Art text can often leave audiences scratching their heads and wondering what the blazes they mean.
The Independent ran an article (Why it’s time for galleries to drop the jargon) a couple of weeks ago about tongue-twisting but often repetitively impenetrable language used by galleries, from the exhibition-on-cafe-walls to the power houses of the Tate.
This is something I’ve been banging on about, well, since I started marketing for theatres and art centres. The worst offenders seem to be contemporary art and dance, probably because they are trying to put into words what is indescribable through verbal language – we are to be interpreted, enjoyed and challenged through the medium of art or movement.
And often because the copy is written before the exhibition or dance piece is even created…
“…And when you went to see the art, you might even wonder if the people who were using language you couldn’t really understand were trying to hide something: and that what they were trying to hide was the fact that the work, which they wanted you to think was clever and interesting and worth thinking quite a lot about, often wasn’t clever of interesting or worth thinking quite a lot about.” said The Independent’s Christina Patterson.
I can relate to Christina’s words: in 2010 on spec I viewed an exhibition by eminent photographer Wolfgang Tillmans at the Serpentine Galley – and was thoroughly unimpressed. There was an awful lot of ‘challenging methods of production’, ‘subverting traditional hierarchies’ and ‘deconstruction’ which appeared to be a fancy way of saying ‘Wolfgang couldn’t be bothered to spend money on decent reproduction so printed out his stuff on his desk top printer and stuck it on the wall with Sellotape’ and thought it would be fun to stick a cheap camera phone up his dressing gown and take a picture of his naked private parts. Yawn.But how to describe a piece of art which is abstract and at first glance appears to be a bunch of gloomy brush strokes but then one returns to it time and time again just to stare at it, sucked into its unsettling world?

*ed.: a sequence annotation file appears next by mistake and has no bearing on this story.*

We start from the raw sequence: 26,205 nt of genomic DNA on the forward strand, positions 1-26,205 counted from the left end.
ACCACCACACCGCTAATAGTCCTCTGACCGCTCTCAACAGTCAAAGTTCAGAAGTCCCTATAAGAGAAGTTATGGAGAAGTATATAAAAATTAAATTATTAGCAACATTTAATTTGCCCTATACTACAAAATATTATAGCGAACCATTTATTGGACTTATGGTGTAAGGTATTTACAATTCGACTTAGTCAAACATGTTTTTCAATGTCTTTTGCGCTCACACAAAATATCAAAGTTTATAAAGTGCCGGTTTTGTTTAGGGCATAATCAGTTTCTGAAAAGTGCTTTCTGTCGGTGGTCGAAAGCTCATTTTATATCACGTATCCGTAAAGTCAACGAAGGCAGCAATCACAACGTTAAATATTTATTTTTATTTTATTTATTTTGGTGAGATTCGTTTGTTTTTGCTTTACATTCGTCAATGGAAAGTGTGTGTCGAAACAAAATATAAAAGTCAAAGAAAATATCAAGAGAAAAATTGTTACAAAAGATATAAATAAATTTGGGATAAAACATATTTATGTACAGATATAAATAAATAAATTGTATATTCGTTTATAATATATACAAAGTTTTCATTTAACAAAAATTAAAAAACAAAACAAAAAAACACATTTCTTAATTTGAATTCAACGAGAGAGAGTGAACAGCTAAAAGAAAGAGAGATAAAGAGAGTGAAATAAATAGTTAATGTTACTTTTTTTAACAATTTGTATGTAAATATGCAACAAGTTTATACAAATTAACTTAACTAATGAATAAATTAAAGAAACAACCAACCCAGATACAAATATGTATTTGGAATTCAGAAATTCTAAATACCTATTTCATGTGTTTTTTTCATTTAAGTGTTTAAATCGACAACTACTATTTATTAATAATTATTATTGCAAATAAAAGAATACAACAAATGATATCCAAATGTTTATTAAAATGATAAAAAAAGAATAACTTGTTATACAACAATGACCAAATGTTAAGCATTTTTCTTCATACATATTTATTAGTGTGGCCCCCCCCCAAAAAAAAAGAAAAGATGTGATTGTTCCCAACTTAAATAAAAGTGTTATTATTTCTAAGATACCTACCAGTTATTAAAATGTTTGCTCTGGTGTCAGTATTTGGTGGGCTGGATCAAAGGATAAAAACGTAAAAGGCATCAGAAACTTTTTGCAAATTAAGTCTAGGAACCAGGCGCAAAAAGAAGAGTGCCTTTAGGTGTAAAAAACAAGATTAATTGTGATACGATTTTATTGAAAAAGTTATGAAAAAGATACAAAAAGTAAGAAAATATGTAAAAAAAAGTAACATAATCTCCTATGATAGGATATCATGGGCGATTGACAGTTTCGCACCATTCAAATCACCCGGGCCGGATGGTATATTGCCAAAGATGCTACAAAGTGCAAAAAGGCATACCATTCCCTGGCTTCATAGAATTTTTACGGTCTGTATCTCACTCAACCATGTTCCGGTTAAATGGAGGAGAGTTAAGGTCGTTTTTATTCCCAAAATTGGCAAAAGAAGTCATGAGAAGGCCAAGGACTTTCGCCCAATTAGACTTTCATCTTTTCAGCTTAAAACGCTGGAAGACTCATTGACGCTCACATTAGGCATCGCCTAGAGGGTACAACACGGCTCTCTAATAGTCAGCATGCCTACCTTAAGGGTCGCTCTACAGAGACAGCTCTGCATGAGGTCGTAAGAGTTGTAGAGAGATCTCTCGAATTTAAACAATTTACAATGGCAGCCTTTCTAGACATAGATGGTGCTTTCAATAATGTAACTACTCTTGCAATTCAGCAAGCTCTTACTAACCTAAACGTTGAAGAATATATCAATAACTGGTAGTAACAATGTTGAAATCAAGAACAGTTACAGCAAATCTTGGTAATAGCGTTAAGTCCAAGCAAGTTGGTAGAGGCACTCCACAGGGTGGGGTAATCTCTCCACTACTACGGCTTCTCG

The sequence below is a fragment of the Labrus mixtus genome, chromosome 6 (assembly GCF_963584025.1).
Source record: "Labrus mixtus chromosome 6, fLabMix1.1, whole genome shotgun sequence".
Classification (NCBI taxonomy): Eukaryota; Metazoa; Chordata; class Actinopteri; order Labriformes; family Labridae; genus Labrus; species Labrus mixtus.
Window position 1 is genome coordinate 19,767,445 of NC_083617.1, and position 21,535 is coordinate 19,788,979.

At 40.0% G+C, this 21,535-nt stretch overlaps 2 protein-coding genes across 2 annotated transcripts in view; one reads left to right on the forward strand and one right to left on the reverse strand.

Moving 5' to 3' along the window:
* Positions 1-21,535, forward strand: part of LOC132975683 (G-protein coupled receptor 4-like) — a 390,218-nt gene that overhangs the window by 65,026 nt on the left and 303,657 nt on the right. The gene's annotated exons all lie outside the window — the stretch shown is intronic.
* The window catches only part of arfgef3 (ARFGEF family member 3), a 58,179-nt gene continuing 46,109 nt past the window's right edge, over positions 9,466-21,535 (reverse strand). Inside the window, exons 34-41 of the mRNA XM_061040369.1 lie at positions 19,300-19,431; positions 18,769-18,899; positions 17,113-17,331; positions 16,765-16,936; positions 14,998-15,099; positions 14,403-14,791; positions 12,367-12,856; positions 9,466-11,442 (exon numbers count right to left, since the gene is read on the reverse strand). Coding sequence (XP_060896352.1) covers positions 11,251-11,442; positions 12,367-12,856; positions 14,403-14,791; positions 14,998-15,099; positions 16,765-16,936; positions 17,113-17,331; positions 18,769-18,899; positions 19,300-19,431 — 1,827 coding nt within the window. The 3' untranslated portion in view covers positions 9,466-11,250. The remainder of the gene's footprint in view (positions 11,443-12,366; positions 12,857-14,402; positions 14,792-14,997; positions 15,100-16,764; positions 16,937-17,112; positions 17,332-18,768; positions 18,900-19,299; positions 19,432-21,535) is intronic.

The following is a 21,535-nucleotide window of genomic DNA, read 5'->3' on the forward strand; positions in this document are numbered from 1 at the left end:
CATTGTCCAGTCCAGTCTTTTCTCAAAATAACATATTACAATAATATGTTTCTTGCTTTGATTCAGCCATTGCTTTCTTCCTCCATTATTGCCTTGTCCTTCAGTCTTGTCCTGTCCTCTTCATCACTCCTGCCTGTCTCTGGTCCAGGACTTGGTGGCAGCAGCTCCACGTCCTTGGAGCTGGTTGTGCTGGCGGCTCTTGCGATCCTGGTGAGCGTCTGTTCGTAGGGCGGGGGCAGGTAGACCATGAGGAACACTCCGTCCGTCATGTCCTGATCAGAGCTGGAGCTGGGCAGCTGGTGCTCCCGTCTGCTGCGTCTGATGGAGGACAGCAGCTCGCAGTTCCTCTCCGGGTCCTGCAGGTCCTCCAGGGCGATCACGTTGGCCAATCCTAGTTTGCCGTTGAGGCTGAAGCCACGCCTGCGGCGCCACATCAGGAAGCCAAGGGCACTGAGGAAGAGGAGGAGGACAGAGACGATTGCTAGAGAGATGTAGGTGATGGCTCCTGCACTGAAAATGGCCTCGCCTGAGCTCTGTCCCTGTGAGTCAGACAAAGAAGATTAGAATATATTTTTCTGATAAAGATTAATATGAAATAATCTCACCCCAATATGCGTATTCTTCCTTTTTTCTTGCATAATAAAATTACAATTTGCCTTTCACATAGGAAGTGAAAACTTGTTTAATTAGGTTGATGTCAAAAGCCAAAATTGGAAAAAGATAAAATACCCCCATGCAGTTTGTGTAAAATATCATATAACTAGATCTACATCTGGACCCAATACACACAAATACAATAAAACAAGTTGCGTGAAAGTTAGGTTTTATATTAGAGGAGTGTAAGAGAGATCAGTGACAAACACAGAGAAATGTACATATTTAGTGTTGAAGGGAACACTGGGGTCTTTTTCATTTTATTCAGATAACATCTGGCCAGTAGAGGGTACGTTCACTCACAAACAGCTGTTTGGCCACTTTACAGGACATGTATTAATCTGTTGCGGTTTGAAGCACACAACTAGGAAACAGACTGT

At this point the marketeer (like myself) has to make a call. They have to either stick to talking interesting facts about the artist or give their own interpretation that caters to the average gallery punter (and not the art student or lecturer – they can buy the critical essay).
Here’s how I described Daimen Hirst’s Charity – a twenty foot bronze sculpture that lived on the balcony of the Royal West of England Academy’s balcony for a year – as reported by BBC news:
“The statue, called Charity, is of a collection box of a girl with teddy bear and her leg in callipers. The RWA said Bristol-born Hirst has “scuffed her appearance and burgled her charity box to highlight the erosion of society’s values”.
That quoted sentence was used by local and national media alike, simply because it’s easy to read, doesn’t patronise its readership and has respect for the role of the word in describing a piece of visual art – ie great care has to go into the crafting of the words to do justice to a great piece of work.
It also ultimately understands that – for most people – seeing art is not about being on some higher plane of existence, but gives them and their brains something to do at a weekend or lunchtime.
There are two lessons that stand out for any business or organisation attempting to describe what they do to encourage people to participate or consume what they do: don’t bamboozle people with words and expect them to know nothing.